Friday, April 2, 2010

Icons of Christ

I had the best of intentions, despite where that tends to lead…I was going to get there early, and say a rosary or walk the Stations. As it was, and so often is, my best laid plans were upset on the afternoon of the Chrism Mass. My Korean bonus baby, a Catholic for not quite a year, took one look at the sea of priests, deacons and seminarians streaming toward the Cathedral and exclaimed, “I am so excited! This is so wonderful!”

I realize that I am supposed to maintain a certain sense of ecclesial dignity at my age, and so I was stunned realize that butterflies were holding a tango contest in my innards—and I hadn’t even entered the building yet. I managed a measured “It really is,” when every fiber of my being wanted to jump up and down and cheer. “So wonderful” didn’t begin to cover it.

Once inside, all my plans for of preparation disappeared—at least in the calm, conventional, well-ordered way I usually get ready for mass. I was overwhelmed by sights and sounds and sense. I was literally awestruck, dumbstruck, rapt. I could do nothing more than sit and experience it all, let it cover me and get lost in its intricacies. All my Lenten thought, all those carefully prepared devotions, the customary conversations in my head with my God simply vanished and I was just there, with Him and with His. An unusual situation for a woman whose life centers on thinking and doing, just to sit and be, timeless and completely engaged, body, mind and soul, in worship.

Later in the week, I would remind myself, in thought, in liturgy, in word and in image of the night Christ gave us both Himself in the Blessed Sacrament and the priests to perpetuate it. But this day, I lived it, really lived it, in all of my being, not just in the dusty fields of my intellect.

Anyone who doubts our faith is truly Catholic had but to be there. It’s no mere intellectual experience, a mass like this. There was an oncoming tide of white chasubles set off in blue, the cloth that marks these men as part of Christ Himself. Covered with His identity, they still radiate clearly their own gifts and self. I know some of them now, and something about their own individuality: The one who plays the pennywhistle and the piano, making music as naturally as I speak. The one who was walking his grey-haired terrier mutt before the service. The one who is self-conscious about a missing nail. The one who smokes a pipe. Tall men and short. Fair men and dark. Old men and young. Cradle and convert. Americans and immigrants. One whose wry sense of humor is known to anyone who has ever met him caught my eye and smiled—smiled! All in one place, one flock, one shepherd, gathered to be part of the blessing of oils and a rededication to the priesthood, entering to the sounds of a gifted choir, situated above our heads, fine music spilling over us all. Now I understand the concept of a celestial choir: haunting, beautiful music heard and physically experienced while the music-makers remain hidden from view.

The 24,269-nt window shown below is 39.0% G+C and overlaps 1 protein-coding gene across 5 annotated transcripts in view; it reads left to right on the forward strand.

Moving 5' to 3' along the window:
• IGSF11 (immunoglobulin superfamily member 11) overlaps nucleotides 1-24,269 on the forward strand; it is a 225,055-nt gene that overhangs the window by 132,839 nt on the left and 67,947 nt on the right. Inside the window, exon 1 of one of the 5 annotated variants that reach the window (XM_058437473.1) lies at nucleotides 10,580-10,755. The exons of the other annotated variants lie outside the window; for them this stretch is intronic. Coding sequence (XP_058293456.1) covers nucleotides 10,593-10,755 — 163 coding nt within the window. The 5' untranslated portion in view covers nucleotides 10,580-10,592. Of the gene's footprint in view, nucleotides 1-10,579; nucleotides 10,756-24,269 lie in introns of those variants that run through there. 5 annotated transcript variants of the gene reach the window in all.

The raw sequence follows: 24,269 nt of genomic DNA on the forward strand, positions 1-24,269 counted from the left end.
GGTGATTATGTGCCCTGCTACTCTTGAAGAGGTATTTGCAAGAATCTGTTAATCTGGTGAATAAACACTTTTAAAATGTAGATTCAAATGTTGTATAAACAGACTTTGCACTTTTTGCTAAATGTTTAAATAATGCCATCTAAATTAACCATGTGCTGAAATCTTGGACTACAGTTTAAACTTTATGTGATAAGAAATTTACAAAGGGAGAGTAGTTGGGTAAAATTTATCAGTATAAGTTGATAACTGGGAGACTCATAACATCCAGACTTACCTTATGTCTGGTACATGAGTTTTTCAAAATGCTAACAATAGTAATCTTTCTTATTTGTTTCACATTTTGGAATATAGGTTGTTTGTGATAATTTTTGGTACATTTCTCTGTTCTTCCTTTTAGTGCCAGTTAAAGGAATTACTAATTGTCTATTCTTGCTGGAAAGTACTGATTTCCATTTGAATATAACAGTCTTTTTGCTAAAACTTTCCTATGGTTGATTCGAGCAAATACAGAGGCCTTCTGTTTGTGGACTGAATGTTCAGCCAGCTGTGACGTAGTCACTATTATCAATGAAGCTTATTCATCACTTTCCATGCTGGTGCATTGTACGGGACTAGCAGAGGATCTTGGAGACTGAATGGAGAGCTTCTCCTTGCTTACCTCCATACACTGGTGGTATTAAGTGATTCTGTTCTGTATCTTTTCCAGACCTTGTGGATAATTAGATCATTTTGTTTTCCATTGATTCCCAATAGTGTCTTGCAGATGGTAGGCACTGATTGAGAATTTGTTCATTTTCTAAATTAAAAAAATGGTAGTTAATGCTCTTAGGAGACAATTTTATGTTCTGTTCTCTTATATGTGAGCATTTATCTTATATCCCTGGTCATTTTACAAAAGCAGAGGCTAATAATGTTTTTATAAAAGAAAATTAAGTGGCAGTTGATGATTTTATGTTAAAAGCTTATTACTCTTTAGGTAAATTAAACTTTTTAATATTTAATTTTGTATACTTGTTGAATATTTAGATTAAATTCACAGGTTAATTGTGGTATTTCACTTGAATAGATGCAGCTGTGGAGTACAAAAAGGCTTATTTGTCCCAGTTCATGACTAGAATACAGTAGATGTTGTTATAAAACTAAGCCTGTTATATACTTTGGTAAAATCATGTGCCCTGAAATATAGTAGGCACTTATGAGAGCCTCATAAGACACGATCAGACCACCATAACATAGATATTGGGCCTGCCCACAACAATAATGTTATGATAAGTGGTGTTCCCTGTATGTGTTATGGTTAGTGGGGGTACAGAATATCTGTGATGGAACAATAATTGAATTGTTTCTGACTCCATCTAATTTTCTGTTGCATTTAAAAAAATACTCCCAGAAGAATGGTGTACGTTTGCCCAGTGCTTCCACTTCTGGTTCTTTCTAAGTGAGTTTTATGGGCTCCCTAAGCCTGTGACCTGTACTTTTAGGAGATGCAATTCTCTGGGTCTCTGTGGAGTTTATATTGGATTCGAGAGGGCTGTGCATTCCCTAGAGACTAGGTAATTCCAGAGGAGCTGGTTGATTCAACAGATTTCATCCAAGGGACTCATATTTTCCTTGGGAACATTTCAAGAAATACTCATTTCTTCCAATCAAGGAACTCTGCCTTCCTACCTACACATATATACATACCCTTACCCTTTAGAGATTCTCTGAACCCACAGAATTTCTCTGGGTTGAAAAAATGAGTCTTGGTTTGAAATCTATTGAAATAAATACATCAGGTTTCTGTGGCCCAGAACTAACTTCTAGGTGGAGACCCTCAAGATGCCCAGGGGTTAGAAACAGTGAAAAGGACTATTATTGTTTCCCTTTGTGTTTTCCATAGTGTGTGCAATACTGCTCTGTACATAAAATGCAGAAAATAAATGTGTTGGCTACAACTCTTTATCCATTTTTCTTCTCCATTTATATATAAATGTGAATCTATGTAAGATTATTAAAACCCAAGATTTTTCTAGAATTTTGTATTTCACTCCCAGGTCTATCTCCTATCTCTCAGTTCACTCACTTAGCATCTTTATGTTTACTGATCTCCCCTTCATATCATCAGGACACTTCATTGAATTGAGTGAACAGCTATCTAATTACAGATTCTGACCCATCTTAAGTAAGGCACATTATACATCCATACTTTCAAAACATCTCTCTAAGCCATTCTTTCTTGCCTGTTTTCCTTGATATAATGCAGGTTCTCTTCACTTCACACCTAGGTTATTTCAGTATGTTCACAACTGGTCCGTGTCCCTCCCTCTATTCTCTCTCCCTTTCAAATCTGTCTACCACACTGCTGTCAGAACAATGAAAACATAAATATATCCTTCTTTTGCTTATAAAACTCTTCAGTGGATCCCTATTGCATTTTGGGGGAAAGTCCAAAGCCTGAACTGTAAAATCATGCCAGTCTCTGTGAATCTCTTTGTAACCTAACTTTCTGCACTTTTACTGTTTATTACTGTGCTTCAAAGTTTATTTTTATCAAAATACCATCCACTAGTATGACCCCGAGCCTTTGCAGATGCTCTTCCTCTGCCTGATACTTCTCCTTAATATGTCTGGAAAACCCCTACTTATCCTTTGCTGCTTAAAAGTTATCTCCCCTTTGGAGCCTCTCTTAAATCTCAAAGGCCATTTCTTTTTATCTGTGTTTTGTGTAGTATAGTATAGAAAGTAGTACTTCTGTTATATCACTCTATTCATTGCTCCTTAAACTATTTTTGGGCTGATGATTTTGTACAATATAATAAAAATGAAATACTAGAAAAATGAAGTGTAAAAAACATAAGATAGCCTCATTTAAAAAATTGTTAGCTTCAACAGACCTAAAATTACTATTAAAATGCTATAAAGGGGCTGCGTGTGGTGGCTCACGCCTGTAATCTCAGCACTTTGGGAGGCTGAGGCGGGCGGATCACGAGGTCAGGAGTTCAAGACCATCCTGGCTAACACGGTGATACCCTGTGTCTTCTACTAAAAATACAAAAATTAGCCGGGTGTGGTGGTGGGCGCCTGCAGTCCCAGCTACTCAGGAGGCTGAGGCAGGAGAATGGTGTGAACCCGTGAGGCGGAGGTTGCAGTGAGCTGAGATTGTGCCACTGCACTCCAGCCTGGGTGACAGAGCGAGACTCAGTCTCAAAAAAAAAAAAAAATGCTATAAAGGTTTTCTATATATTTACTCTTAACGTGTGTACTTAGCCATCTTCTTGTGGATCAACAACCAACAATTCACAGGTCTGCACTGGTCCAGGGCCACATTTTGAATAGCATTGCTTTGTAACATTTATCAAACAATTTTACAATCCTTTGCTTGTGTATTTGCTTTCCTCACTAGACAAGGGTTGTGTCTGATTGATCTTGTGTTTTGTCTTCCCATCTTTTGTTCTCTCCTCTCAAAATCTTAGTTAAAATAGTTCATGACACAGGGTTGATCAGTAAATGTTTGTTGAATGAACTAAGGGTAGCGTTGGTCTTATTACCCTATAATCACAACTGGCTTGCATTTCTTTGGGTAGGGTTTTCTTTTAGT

I would marvel at the number of these men when they gathered around the altar to concelebrate with the Bishop—too many, almost, to fit, a physical reminder that I am but a small part of something and Someone much greater than I. Surrounded by grandeur—profound music, fine cloth, the gold on and above the altar and glittering in the background of the stations, the great vault of the Cathedral itself, it was impossible to even attempt to reduce the God I was there to worship to my own terms. I am so small and He is so great, and yet, here He was, inviting me in intimacy.

And it was not just the sights that overwhelmed, nor the sounds, but the smells. The oils were brought forward in immense silver containers, a priest on either side, preceded by the pitchers of balsam that left the faintest aroma of sweetness to linger in the air as they passed. Incense from the altar drifted back. Smells surrounding me like God Himself, insistent, present and perceptible but invisible and impossible to escape even had I wanted to. And I did not.

Thinking back, I can’t tell you very much about the content of what I heard, for I was too busy worshiping. Giving thanks for this Church and these men and ultimately for the gift of Christ and my redemption. For once in my busy, data driven lifetime, my mental note-taker shut down, and I abandoned myself in the arms of my Father and my family. I was worshipping with all that is me, in all the richness of the liturgy—the work, after all, of the people; people like me. Simply taking in the joy of it all.

And joy there was. I feared the faces of the two priests who were distributing the Sacrament in my area would split in two from their smiles, and the faithful went forward with eagerness and connection, not with casual indifference. In the midst of a Holy Week that has seen the priesthood and the Pope assaulted at every turn, I was reminded in every possible way that I have found my way home to His church, and He has provided His own shepherds to care for me. Ordinary, complicated, diverse, remarkable men who wear His garment and carry His cross. And who, all too often, are called on to carry mine as well.

And for one brief mass, I was able to say in every way possible to a mere mortal: Thanks be to God. Thanks be to God.

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